We tried the range-topping Mirai Design Premium Pack and it impressed on every count. The instant torque is immediately apparent and there is also improved mid-range acceleration where the previous model lagged a little.
A new multi-link suspension design, the lower centre of gravity and increased body rigidity help to deliver superior driving dynamics and that's very apparent out on the twisting B roads as it accelerates away from tight corners with the Active Cornering Assist improving the car's stability.
On motorways, the drive is relaxed as the Mirai cruises with ease at 70mph and there is an active sound control set-up that delivers noise through the speakers depending on the throttle use.
Driver visibility is excellent and the Mirai is a relaxing car to drive - even after a two-and-a-half-hour run I was still sitting comfortably.
Creature comforts are plentiful too with all cars featuring heated seats, LED headlights with automatic high beam, Apple CarPlay or Android Auto smartphone connectivity, a 14-speaker JBL sound system, DAB radio, Bluetooth, sat nav, dual-zone air conditioning and a power-adjustable driver's seat.
Design Plus Pack gains intelligent parking sensors, a heated steering wheel, ambient lighting and blind spot monitor and the Design Premium Pack is equipped with a panoramic glass roof, head-up display, wireless phone charger, heated and ventilated front and outer rear seats, power steering wheel adjustment and lots more besides.
The boot can hold 321 litres of kit with under floor and side storage options, and there is also an illuminated glovebox, a sunglasses compartment, central console box, door bins and cup holders.
The new Mirai features all the Toyota Safety Sense suite of features providing the latest active safety and driver assistance aids available. These include a pre-collision system with an emergency steer function, intelligent adaptive cruise control with lane departure alert and lane trace assist, automatic high beam and a full suite of airbags.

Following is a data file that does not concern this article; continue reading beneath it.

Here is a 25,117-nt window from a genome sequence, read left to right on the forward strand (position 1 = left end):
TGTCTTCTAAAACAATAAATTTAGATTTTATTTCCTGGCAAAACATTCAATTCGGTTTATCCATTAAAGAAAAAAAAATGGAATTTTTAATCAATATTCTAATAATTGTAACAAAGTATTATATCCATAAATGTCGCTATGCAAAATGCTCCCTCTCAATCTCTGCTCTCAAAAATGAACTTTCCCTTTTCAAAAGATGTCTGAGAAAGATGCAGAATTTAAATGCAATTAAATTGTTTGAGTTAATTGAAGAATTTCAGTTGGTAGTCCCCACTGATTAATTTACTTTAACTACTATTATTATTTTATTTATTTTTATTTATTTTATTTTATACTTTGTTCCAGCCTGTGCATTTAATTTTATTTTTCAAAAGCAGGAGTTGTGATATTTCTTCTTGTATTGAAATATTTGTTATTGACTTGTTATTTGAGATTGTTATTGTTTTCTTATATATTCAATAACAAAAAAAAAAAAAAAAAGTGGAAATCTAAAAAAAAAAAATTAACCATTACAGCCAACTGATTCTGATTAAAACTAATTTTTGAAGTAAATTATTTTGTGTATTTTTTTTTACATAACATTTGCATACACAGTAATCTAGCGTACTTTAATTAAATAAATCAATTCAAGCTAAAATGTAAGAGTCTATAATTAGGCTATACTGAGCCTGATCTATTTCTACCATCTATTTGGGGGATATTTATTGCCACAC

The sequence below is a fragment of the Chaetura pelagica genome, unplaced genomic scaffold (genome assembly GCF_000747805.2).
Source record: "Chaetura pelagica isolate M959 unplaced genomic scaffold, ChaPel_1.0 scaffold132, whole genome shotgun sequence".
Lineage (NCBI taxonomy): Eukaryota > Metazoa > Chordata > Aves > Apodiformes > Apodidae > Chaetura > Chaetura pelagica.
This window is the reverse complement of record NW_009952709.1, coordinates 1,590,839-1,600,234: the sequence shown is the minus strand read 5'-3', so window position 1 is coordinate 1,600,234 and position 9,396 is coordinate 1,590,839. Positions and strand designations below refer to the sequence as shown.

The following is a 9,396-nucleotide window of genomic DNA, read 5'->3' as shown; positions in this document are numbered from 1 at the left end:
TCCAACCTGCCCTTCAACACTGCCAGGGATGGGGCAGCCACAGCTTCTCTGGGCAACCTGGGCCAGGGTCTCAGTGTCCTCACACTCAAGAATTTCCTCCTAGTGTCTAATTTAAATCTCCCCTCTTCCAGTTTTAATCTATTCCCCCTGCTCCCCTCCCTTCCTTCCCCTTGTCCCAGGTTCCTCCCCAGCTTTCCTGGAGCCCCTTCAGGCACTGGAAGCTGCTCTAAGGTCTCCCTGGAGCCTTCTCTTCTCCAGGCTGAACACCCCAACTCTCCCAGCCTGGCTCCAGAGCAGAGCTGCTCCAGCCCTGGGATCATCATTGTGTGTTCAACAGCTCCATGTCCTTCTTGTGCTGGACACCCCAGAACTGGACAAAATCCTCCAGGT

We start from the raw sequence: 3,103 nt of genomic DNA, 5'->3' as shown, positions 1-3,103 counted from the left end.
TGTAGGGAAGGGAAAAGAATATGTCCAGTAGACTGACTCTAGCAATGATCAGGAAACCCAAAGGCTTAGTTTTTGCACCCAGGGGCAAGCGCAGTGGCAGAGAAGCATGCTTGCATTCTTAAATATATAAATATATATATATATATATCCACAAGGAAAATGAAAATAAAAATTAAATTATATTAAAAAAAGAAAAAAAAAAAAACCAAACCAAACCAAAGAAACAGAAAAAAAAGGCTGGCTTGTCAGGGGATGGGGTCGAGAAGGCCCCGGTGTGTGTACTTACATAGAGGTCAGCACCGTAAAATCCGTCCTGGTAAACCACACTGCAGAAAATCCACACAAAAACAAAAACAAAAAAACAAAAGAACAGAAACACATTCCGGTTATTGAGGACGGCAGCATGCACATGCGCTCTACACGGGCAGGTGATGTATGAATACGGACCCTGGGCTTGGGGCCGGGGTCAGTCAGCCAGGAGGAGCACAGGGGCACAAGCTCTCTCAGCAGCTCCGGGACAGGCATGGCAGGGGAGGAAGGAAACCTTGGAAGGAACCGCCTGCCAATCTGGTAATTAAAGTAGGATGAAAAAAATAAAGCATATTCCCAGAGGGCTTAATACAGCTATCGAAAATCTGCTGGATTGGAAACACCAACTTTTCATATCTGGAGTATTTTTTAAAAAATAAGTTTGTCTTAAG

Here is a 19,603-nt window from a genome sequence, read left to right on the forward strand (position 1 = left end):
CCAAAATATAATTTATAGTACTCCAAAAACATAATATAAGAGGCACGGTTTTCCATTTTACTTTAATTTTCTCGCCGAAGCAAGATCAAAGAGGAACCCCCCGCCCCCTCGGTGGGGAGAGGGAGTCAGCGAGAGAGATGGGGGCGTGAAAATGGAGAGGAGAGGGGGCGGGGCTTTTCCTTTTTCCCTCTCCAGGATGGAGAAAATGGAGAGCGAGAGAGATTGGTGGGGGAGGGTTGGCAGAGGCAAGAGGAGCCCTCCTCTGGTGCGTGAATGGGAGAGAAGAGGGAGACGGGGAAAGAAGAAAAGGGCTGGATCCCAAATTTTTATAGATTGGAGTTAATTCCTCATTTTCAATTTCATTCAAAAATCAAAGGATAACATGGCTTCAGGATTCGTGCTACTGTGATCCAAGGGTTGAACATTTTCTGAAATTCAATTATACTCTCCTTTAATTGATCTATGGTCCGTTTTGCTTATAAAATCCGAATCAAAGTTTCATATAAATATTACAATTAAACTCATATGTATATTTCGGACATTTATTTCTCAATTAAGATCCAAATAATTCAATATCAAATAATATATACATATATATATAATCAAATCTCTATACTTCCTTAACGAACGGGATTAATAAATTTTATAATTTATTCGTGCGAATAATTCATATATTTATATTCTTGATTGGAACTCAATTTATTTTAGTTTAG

Additional safety kit, according to trim, includes a blind spot monitor, rear cross traffic alert with auto brake and intelligent clearance sonars, also with auto brake.
The fuel cell stacks and hydrogen tanks are well protected in the event of a collision with a strong body frame that absorbs impact and additional aluminium reinforcement to protect the front end of the car. Sensors will detect any hydrogen leakage and warn the driver via the instrument display.
Top models gain a digital rear-view mirror and panoramic view monitor for clear visibility even when the car is full of passengers and the latest Mirai boasts a more powerful braking system too.
With water as the only by-product from the fuel cell process, it is discharged through a waste pipe which the driver can control to avoid water being released in areas such as driveways.
Toyota has notched up 16 million hybrid vehicle sales worldwide, bringing the technology to the masses and helping to save millions of tonnes of carbon emissions. This latest Mirai will continue that trend and introduce newer technology along the way as the hydrogen infrastructure begins to grow throughout the UK.